But it turned out differently.

On the day of filming, the orange Mazda I looked for snooping around Yerevan to use it for shooting, broke down exactly at the dangerous part of the road. We thought that would put the end to the video, but the Mazda’s owner – an old lieutenant colonel – said: “Relax, I’ve spent 25 years in the army, nothing will happen, you may film” and started solving his crossword puzzles. We’ve somehow brought the car back to life and started driving it around, filming in one of the most dangerous places in Armenia. Three hours through the filming we heard gunshots, the lieutenant colonel grandpa listened closely and said: “Relax, those are distant shots, they won’t reach here”. Two more hours we were filming to a distant gunfire bursts.

What followed were three coolest filming days of my life: showers in the mountains, changing locations on the fly, and Mazda’s motor that exploded right before we got back to the capital, Yerevan. In a word – rad.

What made you guys want to go for a 70s psychedelic approach?

The very tradition of bridal kidnapping! That is totally surreal from the common sense point of view. With that in mind, I referred to some Sergei Parajanov, Alejandro Jodorowsy and Abbas Kiarostami. Some features of their surrealist movies helped “sharpen the edges” and show the whole madness of the tradition. 

And it was also late 60s – early 70s – the golden era of Armenian movies. So, the style of the video clip is also a tribute to those cool times.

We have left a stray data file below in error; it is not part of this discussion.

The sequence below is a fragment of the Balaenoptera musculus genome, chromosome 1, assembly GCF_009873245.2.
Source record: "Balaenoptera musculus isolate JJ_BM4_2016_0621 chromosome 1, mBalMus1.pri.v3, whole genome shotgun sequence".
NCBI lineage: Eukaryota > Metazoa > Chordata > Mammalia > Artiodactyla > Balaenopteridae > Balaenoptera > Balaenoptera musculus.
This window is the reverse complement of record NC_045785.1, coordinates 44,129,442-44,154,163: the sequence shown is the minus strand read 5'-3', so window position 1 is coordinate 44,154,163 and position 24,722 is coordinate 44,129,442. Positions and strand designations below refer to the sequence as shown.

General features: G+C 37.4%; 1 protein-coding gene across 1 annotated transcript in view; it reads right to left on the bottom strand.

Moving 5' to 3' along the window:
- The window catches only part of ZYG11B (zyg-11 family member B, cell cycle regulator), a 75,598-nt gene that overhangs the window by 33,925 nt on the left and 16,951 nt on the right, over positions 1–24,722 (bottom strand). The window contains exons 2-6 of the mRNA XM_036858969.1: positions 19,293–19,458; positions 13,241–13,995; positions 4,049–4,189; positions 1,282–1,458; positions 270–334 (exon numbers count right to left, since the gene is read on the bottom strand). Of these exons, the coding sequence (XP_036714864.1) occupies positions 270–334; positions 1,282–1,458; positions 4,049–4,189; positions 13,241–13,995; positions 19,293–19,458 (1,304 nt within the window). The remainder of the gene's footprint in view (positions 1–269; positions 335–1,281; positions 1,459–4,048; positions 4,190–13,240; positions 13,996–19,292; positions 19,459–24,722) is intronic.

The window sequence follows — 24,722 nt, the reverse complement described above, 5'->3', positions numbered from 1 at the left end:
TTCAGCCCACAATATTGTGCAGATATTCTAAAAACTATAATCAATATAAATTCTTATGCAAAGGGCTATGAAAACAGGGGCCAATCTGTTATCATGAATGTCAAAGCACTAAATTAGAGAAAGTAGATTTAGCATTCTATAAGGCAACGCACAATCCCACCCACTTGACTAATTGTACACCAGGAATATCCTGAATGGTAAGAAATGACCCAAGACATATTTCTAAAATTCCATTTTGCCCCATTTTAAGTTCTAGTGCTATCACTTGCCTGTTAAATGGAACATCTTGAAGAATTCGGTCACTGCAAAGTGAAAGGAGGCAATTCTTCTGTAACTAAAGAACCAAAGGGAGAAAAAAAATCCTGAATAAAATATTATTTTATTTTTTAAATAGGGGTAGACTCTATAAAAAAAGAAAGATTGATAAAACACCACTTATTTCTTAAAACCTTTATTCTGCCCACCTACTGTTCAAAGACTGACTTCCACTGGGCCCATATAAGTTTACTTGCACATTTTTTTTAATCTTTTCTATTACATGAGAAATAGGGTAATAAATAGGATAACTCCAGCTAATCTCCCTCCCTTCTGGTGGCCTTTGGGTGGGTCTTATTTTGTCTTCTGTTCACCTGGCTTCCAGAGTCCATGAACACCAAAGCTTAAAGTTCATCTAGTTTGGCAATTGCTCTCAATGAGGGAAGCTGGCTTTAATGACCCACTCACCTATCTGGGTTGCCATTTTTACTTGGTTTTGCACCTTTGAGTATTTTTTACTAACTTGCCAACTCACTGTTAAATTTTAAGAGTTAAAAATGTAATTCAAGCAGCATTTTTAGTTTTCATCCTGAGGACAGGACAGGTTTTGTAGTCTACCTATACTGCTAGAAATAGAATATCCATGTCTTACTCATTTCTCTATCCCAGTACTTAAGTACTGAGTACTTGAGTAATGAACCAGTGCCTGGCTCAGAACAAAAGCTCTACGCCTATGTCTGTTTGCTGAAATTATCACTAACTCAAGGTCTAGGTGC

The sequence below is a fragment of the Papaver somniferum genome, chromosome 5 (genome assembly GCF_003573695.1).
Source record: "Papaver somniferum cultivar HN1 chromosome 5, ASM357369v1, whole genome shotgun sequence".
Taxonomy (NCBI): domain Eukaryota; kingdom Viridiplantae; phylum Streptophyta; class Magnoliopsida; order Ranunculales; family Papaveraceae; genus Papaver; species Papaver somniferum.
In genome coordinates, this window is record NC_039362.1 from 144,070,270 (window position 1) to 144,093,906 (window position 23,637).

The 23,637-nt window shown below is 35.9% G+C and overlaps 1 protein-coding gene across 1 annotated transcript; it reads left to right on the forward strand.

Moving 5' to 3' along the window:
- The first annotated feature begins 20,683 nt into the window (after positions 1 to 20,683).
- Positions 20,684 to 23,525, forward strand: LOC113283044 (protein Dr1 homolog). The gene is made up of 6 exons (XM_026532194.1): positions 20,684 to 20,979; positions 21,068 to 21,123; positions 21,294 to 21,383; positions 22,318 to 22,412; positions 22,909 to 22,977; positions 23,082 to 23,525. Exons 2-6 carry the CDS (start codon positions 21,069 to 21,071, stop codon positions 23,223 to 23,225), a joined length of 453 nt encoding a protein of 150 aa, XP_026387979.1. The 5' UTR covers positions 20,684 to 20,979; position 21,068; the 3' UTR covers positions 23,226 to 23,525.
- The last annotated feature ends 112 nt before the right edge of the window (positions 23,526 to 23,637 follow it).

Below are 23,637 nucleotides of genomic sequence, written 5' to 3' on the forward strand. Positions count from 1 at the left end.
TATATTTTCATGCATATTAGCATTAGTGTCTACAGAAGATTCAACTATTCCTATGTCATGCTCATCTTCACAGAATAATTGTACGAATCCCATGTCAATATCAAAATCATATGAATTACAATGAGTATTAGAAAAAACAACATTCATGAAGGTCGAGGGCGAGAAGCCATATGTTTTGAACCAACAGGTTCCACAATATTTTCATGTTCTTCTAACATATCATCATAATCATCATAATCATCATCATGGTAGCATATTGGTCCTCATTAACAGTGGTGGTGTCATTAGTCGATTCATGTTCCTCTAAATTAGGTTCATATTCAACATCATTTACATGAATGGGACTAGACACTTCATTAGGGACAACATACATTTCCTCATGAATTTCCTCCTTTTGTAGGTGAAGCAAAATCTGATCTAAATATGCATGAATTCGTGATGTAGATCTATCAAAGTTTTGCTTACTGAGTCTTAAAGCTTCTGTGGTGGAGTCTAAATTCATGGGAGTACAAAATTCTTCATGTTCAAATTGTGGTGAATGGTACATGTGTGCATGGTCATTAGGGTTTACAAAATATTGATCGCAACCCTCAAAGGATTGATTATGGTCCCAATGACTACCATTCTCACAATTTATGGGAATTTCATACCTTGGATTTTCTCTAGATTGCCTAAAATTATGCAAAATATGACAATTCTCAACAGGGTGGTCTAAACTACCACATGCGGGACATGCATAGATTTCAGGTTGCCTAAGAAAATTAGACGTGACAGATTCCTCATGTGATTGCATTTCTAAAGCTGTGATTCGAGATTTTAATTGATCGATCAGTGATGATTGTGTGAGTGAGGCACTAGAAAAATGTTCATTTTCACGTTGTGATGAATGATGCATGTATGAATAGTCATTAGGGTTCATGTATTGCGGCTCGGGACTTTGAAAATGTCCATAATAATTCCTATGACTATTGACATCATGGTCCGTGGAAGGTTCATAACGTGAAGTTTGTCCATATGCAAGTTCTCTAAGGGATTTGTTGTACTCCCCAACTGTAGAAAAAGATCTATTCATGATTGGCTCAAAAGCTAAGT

Does the new single mean we can expect a new material – how’s that coming along?

We’re just in process with the second single and a video for it. It will be a fast-paced track, with awesome live bass, hook and a change to 6/8. It’s the most popular time signature for Armenian festivities and dances. It will have a very peculiar sound – a mix of trance, noise and aggressive ethnic music.

Any tentative release date or title in mind?

We’ll be ready by September, if the planet is not dead to the virus by that time.

Any plans to hit the road?                                                   

Two videos in the autumn and an album. I can’t wait for it. It will give electric shocks. 

What else is happening next in ‘Samuum’ world?

We’re launching our clothing brand. It will share the name with the band – Samuum. In our first collection we’ll blend Middle Eastern traditional style and shapes typical for ravers’ outfits. Ideal desert party- or mountain acid dance-wear. The collection is practically ready and will be released before the second video.


About RJ Frometa

Head Honcho, Editor in Chief and writer here on VENTS. I don't like walking on the beach, but I love playing the guitar and geeking out about music. I am also a movie maniac and 6 hours sleeper.